Toronto's 'Ghost Hotels' + 50% of Canadians Close to Insolvency

In the City: Now even condos only in reach of Toronto's top earners and ghost hotels cast a pall over the city. 

Elsewhere: Half of Canadians are $200 away from insolvency, U.S presidential candidates seize on rental anger and who owns all the land in England? 


Toronto, Vancouver Condos Now Only For Top Earners: Report (Huffington Post)

Zoocasa's data shows you would need to be in the top 25 per cent of earners in both Toronto and Vancouver to afford a typical condo in those cities ($656,900 and $522,300, respectively).

Suburban living: The 25-per-cent-off sale in the housing market that comes with a catch (The Globe and Mail)

Just buy a home in the suburbs instead of the city. A pricing comparison of housing in and outside Toronto shows a consistent suburban discount for detached and semi-detached houses, townhomes and condos.


Rise of ghost hotels casts pall over Toronto rental market (The Star)

Toronto’s housing crisis is being fuelled by the emergence of “ghost hotels” — profitable, short-term rentals posted on websites like Airbnb that are replacing long-term rental housing — a Toronto Star/Munk School of Global Affairs and Public Policy investigation has found.

A real-estate entrepreneur, a PhD graduate, a former trader: These are some key players in Toronto’s short-term rental market (Toronto Star)

The short-term rental industry has become a magnet for a mixed bag of industrial-scale landlords. Among them are a savvy real-estate entrepreneur pioneering the short-term market, a former trader who is using his earnings to repay investors who lost money in his investment business, a University of Toronto PhD graduate with multiple online identities and two brothers who crack the top 10 list of Toronto Airbnb hosts.




Almost half of Canadians polled say they’re just $200 away from insolvency (The Globe)

About one in four Canadians say they have no room to juggle their payments at the end of each month, the survey also showed. “When there is this little room in the household budget, people can easily get trapped in an endless cycle of debt,” MNP president Grant Bazian said in releasing the survey this week.

'We need to transform housing politics': Treating homes as commodities has caused crisis, sociology prof says (CBC)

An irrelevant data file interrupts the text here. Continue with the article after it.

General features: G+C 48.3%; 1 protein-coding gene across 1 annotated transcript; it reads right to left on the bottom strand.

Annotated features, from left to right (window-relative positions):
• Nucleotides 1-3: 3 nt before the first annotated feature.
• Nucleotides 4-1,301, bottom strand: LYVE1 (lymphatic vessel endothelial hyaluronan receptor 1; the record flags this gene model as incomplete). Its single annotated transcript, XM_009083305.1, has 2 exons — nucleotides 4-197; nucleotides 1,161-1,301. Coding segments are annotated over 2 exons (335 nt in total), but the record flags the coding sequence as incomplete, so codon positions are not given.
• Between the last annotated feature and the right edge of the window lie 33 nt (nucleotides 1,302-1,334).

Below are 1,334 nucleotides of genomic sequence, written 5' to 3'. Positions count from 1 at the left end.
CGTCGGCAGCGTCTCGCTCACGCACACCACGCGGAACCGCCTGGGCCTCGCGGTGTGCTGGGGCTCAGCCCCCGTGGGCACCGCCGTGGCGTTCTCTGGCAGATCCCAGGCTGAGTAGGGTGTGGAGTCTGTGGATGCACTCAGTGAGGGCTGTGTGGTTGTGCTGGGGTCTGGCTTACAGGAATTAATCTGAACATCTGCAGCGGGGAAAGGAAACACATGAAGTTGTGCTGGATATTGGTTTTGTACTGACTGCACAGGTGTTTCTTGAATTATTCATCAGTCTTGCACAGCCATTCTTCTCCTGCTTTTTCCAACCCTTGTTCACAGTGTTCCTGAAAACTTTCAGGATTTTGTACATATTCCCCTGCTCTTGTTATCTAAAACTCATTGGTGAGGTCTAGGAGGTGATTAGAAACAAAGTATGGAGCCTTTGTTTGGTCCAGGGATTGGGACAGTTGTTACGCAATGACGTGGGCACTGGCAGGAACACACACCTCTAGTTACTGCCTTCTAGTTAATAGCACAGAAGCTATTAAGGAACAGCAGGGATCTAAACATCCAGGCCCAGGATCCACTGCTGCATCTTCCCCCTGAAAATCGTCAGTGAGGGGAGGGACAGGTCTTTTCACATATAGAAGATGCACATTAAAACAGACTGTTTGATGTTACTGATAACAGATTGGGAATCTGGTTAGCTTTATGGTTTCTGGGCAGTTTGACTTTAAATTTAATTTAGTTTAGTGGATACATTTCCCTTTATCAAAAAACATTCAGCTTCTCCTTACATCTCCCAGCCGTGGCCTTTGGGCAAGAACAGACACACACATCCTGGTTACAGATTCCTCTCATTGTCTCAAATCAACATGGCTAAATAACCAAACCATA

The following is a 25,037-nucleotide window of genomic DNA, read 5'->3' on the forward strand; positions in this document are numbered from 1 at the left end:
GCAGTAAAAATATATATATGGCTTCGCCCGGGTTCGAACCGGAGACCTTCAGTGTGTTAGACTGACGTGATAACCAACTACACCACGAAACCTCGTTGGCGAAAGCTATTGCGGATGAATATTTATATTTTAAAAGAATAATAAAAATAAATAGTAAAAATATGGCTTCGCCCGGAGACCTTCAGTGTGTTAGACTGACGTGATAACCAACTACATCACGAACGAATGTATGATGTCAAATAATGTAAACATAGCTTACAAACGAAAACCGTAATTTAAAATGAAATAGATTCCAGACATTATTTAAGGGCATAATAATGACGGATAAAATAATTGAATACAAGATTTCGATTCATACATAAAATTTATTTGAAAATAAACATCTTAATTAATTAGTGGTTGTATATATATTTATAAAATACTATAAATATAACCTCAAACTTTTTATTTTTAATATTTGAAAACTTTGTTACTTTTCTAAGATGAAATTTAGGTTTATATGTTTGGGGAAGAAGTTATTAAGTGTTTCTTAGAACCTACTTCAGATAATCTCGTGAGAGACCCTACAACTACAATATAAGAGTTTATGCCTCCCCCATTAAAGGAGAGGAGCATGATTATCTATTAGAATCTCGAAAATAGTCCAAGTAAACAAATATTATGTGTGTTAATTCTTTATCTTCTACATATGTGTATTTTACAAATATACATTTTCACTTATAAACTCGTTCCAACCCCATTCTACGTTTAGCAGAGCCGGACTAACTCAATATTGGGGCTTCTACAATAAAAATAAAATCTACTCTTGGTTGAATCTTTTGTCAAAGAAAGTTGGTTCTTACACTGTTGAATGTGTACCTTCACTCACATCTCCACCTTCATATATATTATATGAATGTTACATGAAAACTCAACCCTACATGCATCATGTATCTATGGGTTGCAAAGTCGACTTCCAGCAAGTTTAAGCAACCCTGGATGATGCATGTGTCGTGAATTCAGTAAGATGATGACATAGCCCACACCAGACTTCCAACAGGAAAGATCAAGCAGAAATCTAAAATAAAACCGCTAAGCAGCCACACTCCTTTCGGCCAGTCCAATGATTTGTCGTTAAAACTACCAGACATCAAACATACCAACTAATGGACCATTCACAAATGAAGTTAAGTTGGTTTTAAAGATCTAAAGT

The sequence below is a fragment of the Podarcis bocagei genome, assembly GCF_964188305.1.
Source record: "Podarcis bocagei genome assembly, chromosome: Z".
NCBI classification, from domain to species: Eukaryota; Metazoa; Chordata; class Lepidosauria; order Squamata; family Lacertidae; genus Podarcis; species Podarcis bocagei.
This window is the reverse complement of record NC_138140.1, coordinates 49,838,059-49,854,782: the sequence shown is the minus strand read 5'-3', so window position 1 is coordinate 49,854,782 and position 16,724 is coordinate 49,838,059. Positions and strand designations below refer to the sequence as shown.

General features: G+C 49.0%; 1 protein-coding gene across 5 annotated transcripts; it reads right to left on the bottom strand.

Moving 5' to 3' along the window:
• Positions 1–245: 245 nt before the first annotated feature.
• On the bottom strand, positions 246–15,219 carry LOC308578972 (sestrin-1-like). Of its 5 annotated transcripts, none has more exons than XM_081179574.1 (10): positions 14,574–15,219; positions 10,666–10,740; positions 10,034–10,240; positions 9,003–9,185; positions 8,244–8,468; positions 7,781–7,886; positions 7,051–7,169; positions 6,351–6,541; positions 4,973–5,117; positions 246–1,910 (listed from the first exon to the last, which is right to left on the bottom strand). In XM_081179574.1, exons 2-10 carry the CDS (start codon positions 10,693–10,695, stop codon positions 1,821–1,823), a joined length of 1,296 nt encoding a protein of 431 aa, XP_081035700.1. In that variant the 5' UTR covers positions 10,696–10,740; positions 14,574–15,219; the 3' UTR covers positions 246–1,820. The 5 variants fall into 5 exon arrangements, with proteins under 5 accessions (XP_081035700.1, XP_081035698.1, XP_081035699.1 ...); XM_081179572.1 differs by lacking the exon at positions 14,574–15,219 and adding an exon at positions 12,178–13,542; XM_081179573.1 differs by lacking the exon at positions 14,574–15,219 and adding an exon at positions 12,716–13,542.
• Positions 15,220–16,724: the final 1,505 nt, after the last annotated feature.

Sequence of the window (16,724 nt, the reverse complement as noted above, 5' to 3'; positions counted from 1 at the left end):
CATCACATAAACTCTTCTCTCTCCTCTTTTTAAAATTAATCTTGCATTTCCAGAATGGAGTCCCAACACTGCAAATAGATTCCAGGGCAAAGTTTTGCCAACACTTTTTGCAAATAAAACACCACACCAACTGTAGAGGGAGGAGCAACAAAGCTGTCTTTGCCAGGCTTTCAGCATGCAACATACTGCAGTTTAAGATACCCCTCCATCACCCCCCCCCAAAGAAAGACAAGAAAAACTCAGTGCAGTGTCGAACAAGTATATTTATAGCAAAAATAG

Madden says the housing crisis has been precipitated by a global movement toward treating housing as a commodity and as an object for speculation. This has hollowed out urban life, raised rents, led to more evictions and created huge increases in homelessness and overcrowding.

BoC says mortgage stress test playing only small part in declining home sales (The Globe)

The federal government’s mortgage stress-test rules are responsible for only a small part of the drop in home sales in Canada in the past two years, while a peak in prices and the bursting market bubbles in Toronto and Vancouver have played the biggest role in curtailing sales, according to a Bank of Canada study.

Poloz ‘much too optimistic’ on Canadian growth, economist says (Bloomberg)

A Canadian economist is warning that the Bank of Canada is far too optimistic on the country’s long-term outlook, but says he sees a bright spot for some sectors that can benefit from strength in the global economy.



Renters Are Mad. Presidential Candidates Have Noticed. (NY Times)

Elizabeth Warren, Cory Booker and Kamala Harris, senators from some of the most expensive housing markets in the country, have proposed substantial bills to alleviate the housing crisis. They’re not talking in gauzy terms about homeownership, the rare housing topic that usually gets a nod. They see unsustainable, raw-deal, skyrocketing rents, and they’re not hesitant to sermonize about it.

How Luxury Developers Use a Loophole to Build Soaring Towers for the Ultrarich in N.Y. (NY Times)

The building and nearby towers are able to push high into the sky because of a loophole in the city’s labyrinthine zoning laws. Floors reserved for structural and mechanical equipment, no matter how much, do not count against a building’s maximum size under the laws, so developers explicitly use them to make buildings far higher than would otherwise be permitted.

An Island of Silicon Valley Affordability Says Yes to More Housing (City Lab)

SB 50 now has hundreds of endorsements from realtors, affordable housing developers, social justice organizations, chambers of commerce, and municipal leaders up and down the state. But few other statements of support hit at the core of what the bill is about like Abrica’s, whose city exemplifies what’s at stake.


Half of England Is Owned by Less Than 1% of Its Population, Researcher Says (NY Times)

In the book, a copy of which was obtained by The New York Times, the author, Guy Shrubsole, an environmental activist and writer, identifies many of the owners and compiles data gathered by peppering public bodies with freedom of information requests and combing through the 25 million title records in the government’s Land Registry.

The Woman Who Elevated Modern Poland’s Architecture (City Lab)

The exhibit, showcasing both her built—largely concentrated in Wrocław—and unbuilt works from Como to Manila, displays a talent that strove beyond the often routine standards of mass-production and prefabrication in the Polish People’s Republic.

Top Photo Credit: Redtea

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